President Muhammadu Buhari
The Federal Government borrowed $300m from Nigerians in the Diaspora before it secured the approval of the National Assembly, the Debt Management Office indicated on Wednesday.
The DMO gave this indication in a response to an enquiry by a non-governmental organisation, Social Action Nigeria.
Social Action Nigeria had in a letter written to the DMO on November 24, 2017, demanded to know what uses the Federal Government intended to put the $5.5bn it planned to borrow from external creditors as well as the terms of the loans.
In a response signed by the Director-General, DMO, Ms. Patience Oniha, and dated November 29, 2017, the agency explained that the $300m it had borrowed from Nigerians in the Diaspora was part of the $5.5bn approved for borrowing by the National Assembly.
While the approval was given on November 14, 2017, the $300m was raised in June 2017 through the issuance of the Diaspora Bond.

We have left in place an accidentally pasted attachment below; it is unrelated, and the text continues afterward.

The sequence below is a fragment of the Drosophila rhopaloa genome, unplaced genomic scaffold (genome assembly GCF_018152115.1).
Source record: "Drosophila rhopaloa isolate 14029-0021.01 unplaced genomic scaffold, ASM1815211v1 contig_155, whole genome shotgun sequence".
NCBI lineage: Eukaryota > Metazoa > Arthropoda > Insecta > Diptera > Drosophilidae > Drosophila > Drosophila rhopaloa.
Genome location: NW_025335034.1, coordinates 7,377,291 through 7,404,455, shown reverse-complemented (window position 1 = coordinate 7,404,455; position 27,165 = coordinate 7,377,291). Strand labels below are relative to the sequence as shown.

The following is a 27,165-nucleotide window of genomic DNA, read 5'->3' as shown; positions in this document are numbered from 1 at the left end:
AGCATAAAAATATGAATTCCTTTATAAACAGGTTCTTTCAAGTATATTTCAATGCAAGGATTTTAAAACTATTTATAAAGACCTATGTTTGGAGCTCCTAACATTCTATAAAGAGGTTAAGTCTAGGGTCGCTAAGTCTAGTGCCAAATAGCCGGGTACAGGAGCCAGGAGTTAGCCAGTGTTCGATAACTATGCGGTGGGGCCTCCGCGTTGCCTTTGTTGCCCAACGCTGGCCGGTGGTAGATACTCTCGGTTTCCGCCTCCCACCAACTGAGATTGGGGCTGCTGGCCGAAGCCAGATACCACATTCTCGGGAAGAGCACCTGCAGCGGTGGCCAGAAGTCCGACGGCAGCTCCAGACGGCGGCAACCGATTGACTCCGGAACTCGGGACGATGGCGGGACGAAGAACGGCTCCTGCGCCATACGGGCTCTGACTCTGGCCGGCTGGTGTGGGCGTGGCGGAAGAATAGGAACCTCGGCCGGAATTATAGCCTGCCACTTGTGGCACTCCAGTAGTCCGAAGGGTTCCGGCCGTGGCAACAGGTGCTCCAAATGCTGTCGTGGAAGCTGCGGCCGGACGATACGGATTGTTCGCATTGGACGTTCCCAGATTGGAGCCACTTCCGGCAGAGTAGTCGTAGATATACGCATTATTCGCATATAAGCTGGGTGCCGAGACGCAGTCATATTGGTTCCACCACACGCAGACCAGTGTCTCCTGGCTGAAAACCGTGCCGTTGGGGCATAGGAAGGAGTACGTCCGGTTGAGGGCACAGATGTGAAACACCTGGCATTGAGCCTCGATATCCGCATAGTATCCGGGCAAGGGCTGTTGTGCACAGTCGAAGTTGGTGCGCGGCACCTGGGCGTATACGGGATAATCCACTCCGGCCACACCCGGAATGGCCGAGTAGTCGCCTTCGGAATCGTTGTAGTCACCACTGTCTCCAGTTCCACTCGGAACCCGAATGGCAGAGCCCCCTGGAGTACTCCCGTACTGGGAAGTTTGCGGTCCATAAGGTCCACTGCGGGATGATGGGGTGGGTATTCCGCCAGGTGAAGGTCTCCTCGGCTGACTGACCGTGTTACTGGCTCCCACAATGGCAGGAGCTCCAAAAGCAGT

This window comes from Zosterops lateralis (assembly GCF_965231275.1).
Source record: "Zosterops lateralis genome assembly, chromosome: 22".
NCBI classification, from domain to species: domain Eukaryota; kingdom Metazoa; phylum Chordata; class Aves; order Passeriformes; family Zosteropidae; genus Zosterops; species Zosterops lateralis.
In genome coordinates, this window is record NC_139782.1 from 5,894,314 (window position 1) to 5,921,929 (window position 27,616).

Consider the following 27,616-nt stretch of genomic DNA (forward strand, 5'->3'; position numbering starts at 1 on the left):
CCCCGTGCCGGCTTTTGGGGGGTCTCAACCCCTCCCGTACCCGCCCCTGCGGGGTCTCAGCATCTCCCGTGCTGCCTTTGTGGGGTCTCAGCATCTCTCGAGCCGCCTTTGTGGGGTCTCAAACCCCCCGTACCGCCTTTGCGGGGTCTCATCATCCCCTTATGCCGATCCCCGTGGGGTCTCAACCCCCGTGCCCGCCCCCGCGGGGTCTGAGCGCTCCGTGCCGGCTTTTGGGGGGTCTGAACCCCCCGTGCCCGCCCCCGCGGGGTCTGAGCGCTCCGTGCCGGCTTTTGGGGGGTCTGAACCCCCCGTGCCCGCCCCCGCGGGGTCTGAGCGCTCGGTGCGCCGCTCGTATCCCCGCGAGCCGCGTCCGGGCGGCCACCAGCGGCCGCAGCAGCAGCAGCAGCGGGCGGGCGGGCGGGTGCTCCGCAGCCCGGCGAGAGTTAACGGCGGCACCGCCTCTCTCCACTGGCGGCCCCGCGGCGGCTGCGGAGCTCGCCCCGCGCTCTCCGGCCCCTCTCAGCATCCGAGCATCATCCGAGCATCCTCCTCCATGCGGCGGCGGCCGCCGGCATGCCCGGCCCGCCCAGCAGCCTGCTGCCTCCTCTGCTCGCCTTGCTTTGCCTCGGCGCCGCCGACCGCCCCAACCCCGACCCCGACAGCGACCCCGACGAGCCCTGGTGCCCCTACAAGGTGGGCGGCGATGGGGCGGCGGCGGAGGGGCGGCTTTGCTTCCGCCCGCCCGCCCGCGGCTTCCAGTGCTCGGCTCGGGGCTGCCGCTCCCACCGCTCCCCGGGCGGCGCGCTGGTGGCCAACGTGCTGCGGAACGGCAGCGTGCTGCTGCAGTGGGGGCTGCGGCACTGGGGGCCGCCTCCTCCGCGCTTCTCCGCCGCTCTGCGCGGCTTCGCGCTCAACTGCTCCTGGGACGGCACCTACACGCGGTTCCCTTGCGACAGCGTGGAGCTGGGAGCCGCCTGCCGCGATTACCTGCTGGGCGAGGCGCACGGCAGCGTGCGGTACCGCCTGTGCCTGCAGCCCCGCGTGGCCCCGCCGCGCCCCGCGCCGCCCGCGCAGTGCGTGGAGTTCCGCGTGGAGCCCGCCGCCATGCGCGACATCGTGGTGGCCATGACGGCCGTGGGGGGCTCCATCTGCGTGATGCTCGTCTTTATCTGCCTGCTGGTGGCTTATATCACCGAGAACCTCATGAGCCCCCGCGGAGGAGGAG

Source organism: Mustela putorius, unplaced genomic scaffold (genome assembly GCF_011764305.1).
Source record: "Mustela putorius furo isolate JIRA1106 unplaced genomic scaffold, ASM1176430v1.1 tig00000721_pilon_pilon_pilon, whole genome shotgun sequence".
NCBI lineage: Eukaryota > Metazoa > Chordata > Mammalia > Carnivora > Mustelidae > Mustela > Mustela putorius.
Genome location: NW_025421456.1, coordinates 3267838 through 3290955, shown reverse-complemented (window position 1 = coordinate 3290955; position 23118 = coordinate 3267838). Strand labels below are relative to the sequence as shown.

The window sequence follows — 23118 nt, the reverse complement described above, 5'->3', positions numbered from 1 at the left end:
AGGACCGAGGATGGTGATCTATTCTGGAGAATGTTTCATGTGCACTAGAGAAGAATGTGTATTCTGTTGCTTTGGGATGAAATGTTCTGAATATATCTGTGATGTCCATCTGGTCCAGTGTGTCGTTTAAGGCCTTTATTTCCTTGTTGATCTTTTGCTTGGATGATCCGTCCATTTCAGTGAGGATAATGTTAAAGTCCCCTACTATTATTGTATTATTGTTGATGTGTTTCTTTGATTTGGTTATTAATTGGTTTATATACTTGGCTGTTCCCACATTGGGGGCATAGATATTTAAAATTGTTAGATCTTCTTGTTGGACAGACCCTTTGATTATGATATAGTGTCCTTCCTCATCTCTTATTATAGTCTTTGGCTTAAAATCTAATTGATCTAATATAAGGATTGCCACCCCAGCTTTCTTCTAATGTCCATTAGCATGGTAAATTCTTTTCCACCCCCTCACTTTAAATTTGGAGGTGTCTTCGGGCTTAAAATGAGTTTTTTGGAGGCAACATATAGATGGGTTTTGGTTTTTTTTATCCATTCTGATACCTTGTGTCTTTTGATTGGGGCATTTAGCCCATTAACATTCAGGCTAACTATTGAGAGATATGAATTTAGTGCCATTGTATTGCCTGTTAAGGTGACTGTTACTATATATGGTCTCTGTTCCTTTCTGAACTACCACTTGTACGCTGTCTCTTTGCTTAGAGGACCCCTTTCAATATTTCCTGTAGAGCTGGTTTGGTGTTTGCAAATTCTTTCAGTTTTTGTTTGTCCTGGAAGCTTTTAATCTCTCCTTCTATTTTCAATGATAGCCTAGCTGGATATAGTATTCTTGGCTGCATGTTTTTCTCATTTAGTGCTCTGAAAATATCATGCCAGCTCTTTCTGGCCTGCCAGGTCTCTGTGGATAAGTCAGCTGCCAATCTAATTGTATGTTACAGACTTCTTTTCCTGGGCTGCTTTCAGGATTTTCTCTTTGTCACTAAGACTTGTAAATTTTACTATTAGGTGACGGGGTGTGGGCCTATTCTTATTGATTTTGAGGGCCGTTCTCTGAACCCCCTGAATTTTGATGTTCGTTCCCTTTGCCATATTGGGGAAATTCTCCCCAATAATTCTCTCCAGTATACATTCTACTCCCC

The DMO said, “On November 14, the House of Representatives and Senate approved external financing in the manner as follows:
“$2.5bn; this amount was approved for the part financing of the deficit in the 2017 Appropriation Act. The Act includes a provision for new external borrowing of N1.068tn, equivalent of about $3.5bn. Out of this amount, only $300m has been borrowed through the issuance of a Diaspora Bond in June 2017.
“$3bn: In this specific instance, this borrowing is for the redemption of maturing domestic debt.
“Loan sources: The plan is to raise the funds through the issuance of securities in the international capital market in the form of Eurobonds or Diaspora Bonds, or a combination of both. In other words, the lenders to the government would be all the investors who invest in the bonds.
“Conditions: As you may be aware, the DMO successfully priced a dual-tranche $3bn Eurobond on November 20, 2017 for which a press release was issued.”
On the conditions for the loans already secured, the DMO said the 10-year $1.5bn Eurobond maturing in 2027 carried an interest rate of 6.5 per cent, while a 30-year $1.5bn Eurobond maturing in 2047 carried an interest rate of 7.625 per cent.
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